This summer, the Santa Fe Opera will perform composer John Adams’s Doctor Atomic. Commissioned by the San Francisco Opera in 2005 and performed in Chicago, New York, London and Amsterdam, this is the first time the opera will be performed in New Mexico, the epicenter of the opera.
The opera concentrates on the weeks just before the Trinity test on July 16, 1945. With a libretto by Peter Sellars, the opera is a powerful interpretation in words and music of the scientific, political, moral and ethical tensions inherent in the birth of the atomic bomb.
The Atomic Heritage Foundation (AHF) is developing an online interpretive program, “Doctor Atomic Trail,” to complement the opera. AHF is partnering on this project with the Santa Fe Opera, the New Mexico History Museum, Los Alamos Historical Society, the National Museum of Nuclear Science and History, White Sands Missile Range Museum, and the Northern Rio Grande National Heritage Area.
The program will be part of the “Ranger in Your Pocket” series and explore Manhattan Project sites in Lamy, Santa Fe, Los Alamos, Española, and the Trinity Site. For example, a program on Santa Fe’s 109 East Palace will feature interviews with Jennet Conant, author of 109 East Palace, and Dorothy McKibbin, the “Gatekeeper of Los Alamos” who presided there. AHF will create engaging audio/visual vignettes with first-hand accounts from Manhattan Project participants taken from the “Voices of the Manhattan Project” oral history collection.
The Trinity Site program will present eyewitnesses recalling their feelings of relief, awe and foreboding as the mushroom cloud rose. With these and other accounts, the program should be a valuable resource for opera fans, tourists, students, and audiences worldwide. A beta version will be available before the opening night of Doctor Atomic on Saturday, July 14.
The Trinity test marked the beginning of the “Atomic Age.” The program will present multiple perspectives on the test’s significance and legacies, from the subsequent use of atomic weapons against Japan to the stories of downwinders affected by the test. The program will explore the impacts of the Manhattan Project today, and help the public better understand the sites in New Mexico where it took place. After the beta version is released, AHF plans to expand the program in 2019.
The program will feature 109 East Palace Avenue in Santa Fe, which initially served as an office for J. Robert Oppenheimer, director of the Manhattan Project’s scientific laboratory. After Oppenheimer and other top-echelon scientists moved to Los Alamos, Dorothy McKibbin took over the office where she worked from 1943 until 1963.
McKibbin’s job was to orient the bewildered scientists who reported to her offices in Santa Fe, not knowing their ultimate destination. “We averaged about 67 people in there per day and 110 telephone calls per day,” she remembered. “We were really very busy.” McKibbin reassured them, issued passes, assigned housing and provided transportation to Los Alamos.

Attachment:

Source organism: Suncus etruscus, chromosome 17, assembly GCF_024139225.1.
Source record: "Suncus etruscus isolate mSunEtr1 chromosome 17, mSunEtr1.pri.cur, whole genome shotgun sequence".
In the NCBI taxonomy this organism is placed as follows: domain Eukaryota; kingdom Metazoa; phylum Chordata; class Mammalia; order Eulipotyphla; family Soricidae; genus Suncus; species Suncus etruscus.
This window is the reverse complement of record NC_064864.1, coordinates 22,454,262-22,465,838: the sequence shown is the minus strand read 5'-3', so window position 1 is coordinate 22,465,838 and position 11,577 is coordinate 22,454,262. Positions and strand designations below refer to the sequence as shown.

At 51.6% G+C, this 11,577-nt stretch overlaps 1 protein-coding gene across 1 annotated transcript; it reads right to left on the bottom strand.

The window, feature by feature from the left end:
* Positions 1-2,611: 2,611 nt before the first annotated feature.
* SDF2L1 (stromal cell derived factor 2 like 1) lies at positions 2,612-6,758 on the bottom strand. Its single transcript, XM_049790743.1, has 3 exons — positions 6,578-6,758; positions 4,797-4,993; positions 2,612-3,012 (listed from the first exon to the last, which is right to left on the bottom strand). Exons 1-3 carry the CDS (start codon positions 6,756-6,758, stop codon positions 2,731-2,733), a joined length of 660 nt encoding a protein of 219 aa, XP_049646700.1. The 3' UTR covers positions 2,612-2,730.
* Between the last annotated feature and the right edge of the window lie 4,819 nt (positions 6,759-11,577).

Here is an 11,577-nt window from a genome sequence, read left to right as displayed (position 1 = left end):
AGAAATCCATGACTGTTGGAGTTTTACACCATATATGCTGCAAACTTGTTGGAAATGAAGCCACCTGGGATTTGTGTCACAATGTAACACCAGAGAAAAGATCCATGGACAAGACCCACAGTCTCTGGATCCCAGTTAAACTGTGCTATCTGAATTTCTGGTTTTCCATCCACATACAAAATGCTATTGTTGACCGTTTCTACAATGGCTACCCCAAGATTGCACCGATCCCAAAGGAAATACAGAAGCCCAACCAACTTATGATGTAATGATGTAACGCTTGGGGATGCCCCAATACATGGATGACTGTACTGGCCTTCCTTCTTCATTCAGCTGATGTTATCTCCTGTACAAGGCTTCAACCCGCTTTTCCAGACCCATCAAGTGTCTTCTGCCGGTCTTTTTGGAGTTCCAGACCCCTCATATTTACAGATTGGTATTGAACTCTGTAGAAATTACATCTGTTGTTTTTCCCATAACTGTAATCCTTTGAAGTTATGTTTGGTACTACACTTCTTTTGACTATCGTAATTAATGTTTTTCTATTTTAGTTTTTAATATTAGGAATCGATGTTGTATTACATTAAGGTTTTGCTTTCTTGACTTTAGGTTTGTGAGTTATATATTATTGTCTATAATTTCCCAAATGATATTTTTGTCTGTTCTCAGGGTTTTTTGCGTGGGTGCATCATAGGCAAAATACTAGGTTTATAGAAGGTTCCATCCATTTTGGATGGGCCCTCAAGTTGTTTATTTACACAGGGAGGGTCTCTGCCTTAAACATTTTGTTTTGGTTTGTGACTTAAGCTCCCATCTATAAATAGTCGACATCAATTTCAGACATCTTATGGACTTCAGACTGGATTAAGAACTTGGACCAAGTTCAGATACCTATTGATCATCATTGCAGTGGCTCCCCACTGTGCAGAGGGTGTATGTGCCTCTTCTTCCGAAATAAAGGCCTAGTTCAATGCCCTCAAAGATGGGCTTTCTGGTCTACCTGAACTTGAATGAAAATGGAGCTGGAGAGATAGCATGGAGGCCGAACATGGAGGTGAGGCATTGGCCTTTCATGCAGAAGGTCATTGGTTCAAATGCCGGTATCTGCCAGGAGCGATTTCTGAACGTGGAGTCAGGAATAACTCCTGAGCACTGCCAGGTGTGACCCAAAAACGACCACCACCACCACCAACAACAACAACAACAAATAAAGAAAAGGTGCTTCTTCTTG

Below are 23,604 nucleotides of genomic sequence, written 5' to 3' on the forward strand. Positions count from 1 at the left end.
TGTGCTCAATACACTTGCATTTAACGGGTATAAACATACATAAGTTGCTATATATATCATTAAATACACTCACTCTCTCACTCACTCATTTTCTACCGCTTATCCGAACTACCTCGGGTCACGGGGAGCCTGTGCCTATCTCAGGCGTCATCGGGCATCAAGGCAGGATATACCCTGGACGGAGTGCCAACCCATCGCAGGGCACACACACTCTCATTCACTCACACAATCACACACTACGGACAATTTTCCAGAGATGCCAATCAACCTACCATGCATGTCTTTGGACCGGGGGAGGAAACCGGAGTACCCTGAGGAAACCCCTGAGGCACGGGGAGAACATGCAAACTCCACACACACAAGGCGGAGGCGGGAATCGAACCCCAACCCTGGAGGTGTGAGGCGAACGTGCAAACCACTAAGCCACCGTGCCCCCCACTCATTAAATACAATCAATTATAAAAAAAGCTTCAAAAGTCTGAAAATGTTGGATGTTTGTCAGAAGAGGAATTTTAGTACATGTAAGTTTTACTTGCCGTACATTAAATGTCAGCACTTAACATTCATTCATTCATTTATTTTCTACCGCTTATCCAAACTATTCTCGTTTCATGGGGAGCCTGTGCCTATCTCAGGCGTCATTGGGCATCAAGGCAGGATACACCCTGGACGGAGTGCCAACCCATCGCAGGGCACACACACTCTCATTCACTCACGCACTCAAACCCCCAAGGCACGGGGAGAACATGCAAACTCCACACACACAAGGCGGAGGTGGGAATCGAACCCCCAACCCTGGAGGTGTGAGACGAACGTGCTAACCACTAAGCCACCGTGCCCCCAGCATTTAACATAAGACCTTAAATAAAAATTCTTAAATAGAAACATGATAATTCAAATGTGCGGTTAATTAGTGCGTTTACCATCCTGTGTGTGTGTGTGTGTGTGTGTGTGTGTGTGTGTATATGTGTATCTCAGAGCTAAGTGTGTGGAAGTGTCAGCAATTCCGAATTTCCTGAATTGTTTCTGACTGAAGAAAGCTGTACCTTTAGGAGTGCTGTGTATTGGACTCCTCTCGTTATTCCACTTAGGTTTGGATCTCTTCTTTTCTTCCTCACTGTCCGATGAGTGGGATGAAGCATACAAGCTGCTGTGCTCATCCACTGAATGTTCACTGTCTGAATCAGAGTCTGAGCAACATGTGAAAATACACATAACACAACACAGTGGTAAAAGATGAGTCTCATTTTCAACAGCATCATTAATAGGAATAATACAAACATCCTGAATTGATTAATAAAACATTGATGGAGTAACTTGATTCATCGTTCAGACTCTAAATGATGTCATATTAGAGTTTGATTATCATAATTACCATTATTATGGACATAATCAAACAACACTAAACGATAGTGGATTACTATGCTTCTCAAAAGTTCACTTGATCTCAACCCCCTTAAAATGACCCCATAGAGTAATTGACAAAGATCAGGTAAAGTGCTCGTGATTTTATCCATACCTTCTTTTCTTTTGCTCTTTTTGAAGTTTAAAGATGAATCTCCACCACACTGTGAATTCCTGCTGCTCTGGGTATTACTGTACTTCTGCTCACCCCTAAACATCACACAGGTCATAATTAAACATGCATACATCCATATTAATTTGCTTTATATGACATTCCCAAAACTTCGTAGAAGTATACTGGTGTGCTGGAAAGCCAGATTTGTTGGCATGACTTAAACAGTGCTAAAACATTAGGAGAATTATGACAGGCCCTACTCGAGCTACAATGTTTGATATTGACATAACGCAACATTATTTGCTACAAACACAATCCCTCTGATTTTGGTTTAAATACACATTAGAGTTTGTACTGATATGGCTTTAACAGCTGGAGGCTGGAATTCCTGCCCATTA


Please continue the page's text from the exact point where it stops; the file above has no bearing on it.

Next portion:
“Doctor Atomic Trail” will also feature the train station in Lamy, where weary Manhattan Project recruits arrived after days of travel. Army personnel picked them up for the ten-mile trip to Santa Fe, where they faced another 35-mile trip to their ultimate destination. In addition, the Santa Fe chapter will include La Fonda, whose bar became a favorite watering hole for scientists and their wives.
At Los Alamos, the program will focus on the homes on “Bathtub Row,” where top-echelon scientists resided during the Manhattan Project. Vignettes about the Oppenheimer House will include one of J. Robert Oppenheimer recalling, “We lived about a third of a mile from the laboratory,” Oppenheimer remembered. “I would try to get to the laboratory on normal days about eight or something like that and take our son to the nursery school on the way.”
The Manhattan Project had a profound impact on northern New Mexico. Many members of local Pueblo and Hispano communities worked at Los Alamos from its inception in early 1943. Short of laborers, the Army Corps of Engineers recruited them to help build and maintain the laboratory and residences. Hundreds served as construction workers, janitors, housekeepers, technicians, clerks, mess hall staff, mail couriers, maids and other roles.
Trucks and green Army buses stopped at the Hispano communities and the Pueblos each morning to pick up workers and take them to jobs on “The Hill,” as Los Alamos was called. “Each little community had a bus that people from the valley would ride,” remembered Lydia Martínez, who grew up in the nearby community of El Rancho and worked at Los Alamos during the Manhattan Project.
The project will include different perspectives from Willie Atencio and David Schiferl’s collection of oral history interviews with people from northern New Mexico. Some workers welcomed the steady, well-paying jobs at the laboratory. Later, many expressed concerns over environmental contamination, health effects, and disruptions to traditional ways of life.
For more information about Doctor Atomic, visit the Santa Fe Opera’s website. AHF thanks the National Trust for Historic Preservation, White Sands Missile Range Historical Foundation, Clay and Dorothy Perkins and other contributors for their generous support for this project.